How trust works in gpg...

David Shaw dshaw at
Tue Apr 15 19:45:33 CEST 2008

On Tue, Apr 15, 2008 at 02:33:08PM +0100, Peter Lewis wrote:
> On Tuesday 15 April 2008 at 14:11:48 Sven Radde wrote:
> > Stan Tobias schrieb:
> > > If a public key has a UID1, which I already
> > > trust, and a new UID2 is added, why can't I infer trust for the new uid?
> > > (...)
> > > So the
> > > only person that could have added UID2 is the one that is in control of
> > > UID1 (supposedly, it's the same person).  Why is there a need to check
> > > anything?
> >
> > Because you do not know whether the owner of UID1 is also the owner of
> > UID2.
> >
> > Let's say, someone trusts my key and my user-id on that key.
> > Now, I add another ID: "Stan Tobias <sttob at>"...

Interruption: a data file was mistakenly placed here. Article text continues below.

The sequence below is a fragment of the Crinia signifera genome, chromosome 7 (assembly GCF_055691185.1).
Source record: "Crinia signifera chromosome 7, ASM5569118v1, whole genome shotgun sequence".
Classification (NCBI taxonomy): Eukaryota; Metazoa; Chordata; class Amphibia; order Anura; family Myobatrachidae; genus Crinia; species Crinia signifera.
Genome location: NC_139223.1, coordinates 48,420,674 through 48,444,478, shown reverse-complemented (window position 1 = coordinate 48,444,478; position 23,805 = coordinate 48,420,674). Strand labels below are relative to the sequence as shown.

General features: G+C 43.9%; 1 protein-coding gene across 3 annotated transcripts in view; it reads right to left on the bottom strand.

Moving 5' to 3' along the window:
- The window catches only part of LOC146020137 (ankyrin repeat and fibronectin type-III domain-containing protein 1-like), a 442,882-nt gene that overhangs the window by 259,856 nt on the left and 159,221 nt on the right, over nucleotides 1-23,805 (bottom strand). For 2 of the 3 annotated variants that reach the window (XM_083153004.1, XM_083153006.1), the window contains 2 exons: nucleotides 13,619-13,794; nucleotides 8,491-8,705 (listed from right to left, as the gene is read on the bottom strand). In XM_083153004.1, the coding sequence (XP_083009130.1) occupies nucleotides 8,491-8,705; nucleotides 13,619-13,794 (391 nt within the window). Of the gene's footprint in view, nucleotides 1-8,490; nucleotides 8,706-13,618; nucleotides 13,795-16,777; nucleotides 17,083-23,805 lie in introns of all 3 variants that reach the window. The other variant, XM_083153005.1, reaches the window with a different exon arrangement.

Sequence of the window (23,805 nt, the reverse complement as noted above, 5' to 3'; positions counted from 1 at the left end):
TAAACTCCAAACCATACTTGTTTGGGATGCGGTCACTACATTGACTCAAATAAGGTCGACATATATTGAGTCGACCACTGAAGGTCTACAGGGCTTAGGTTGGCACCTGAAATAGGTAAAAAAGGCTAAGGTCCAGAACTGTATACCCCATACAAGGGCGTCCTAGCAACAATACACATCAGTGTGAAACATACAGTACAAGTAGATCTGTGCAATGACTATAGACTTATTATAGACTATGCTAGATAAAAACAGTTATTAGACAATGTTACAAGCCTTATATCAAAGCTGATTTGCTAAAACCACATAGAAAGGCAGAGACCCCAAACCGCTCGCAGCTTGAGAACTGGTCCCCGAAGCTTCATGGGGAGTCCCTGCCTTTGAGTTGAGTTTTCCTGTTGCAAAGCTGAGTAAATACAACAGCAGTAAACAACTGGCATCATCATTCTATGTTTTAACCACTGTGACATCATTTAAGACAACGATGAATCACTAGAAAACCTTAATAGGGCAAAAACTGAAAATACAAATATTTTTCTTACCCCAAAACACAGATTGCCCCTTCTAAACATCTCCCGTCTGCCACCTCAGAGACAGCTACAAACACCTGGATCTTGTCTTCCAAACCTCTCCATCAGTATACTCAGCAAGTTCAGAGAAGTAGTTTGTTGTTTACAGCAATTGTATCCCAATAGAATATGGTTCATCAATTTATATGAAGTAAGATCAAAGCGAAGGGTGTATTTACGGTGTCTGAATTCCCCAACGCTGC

> > No good idea to trust that without checking, is it?
> But isn't that the point of signing new UID's with the original one?

That's not how signing works.  You don't sign a UID with a UID.  You
sign a UID with a key.

KEY = The primary key.  It can issue signatures.
UID = A name
SIG = A signature that is made on the combination of KEY+UID.
SELFSIG = Same as SIG, bit issued yourself (i.e. by KEY).

When you make a key, you end up with (leaving out subkeys for now):


If someone wants to sign your key, you then end up with:


So SELFSIG is you saying "I bind this KEY and UID together", and SIG
is the other person saying "Me too".

If you add another UID at this point, you have:


Now, note that the other person hasn't made any statement about
whether the second UID is valid.  YOU have, but then, it's your key:
you can make any statement you like.  It only becomes believable when
someone else adds their "me too".


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